William Butler Yeats



Frederick Hollyer


William Butler Yeats


Photograph, platinotype,




This photograph of W. B. Yeats by Frederick Hollyer (1838–1933) emphasized his beauty and artistic dress—the Aesthete’s uniform of floppy tie and velvet jacket—making him the very picture of a Poet (capital “P”). Hollyer’s 1893 portrait of Beardsley showed a more capricious, harder-to-read figure, staring enigmatically at the viewer with enormous eyes beneath unfashionably bowl-cut, center-parted bangs. Although Yeats and Beardsley interacted frequently, as Yeats contributed to both The Yellow Book and The Savoy, which Beardsley designed and for which he selected the artworks to be reproduced, they were never close. In the years after Beardsley’s death in 1898, however, Yeats became intimately acquainted with Beardsley’s sister Mabel through their mutual work in the theatre. As she succumbed to cancer in 1916, he wrote “Upon a Dying Lady,” immortalizing Mabel’s “lovely piteous head” and “dull red hair.”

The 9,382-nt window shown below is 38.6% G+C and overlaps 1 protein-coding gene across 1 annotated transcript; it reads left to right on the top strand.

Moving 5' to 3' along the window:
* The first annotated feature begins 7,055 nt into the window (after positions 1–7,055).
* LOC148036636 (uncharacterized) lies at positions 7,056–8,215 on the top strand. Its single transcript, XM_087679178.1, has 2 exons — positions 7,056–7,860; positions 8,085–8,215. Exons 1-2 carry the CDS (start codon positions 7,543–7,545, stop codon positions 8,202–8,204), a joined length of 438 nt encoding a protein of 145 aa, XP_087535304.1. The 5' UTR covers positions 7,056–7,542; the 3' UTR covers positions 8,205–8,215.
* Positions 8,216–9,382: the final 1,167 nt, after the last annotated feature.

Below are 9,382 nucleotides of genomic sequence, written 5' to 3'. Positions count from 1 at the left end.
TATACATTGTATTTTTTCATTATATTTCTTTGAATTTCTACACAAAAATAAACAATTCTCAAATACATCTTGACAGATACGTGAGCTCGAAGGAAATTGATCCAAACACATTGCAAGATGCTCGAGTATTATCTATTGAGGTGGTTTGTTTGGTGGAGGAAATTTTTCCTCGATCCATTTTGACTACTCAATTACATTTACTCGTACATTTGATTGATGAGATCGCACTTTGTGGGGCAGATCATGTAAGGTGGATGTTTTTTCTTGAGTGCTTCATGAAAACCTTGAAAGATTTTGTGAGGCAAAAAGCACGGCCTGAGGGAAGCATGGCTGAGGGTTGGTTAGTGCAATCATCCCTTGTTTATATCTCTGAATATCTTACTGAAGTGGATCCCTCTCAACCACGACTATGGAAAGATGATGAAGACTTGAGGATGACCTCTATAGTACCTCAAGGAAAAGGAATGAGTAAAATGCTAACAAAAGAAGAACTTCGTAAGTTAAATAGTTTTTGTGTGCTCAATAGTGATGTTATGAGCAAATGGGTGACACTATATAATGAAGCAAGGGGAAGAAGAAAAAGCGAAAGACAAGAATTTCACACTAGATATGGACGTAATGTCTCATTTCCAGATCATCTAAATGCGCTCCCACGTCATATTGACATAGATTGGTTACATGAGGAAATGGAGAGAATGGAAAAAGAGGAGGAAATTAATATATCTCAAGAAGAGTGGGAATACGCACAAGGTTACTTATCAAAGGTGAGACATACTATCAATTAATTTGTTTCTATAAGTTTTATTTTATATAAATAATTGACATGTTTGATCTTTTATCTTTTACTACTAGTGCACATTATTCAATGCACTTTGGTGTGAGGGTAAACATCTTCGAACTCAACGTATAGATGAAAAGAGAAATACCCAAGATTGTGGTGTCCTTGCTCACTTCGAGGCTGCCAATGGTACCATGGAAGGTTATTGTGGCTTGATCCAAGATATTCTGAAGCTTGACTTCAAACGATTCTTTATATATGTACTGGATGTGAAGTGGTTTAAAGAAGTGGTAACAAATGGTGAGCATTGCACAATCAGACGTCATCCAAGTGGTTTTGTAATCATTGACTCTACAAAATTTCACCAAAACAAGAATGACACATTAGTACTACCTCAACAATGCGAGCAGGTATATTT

From the Mark Samuels Lasner Collection, University of Delaware Library, Museums and Press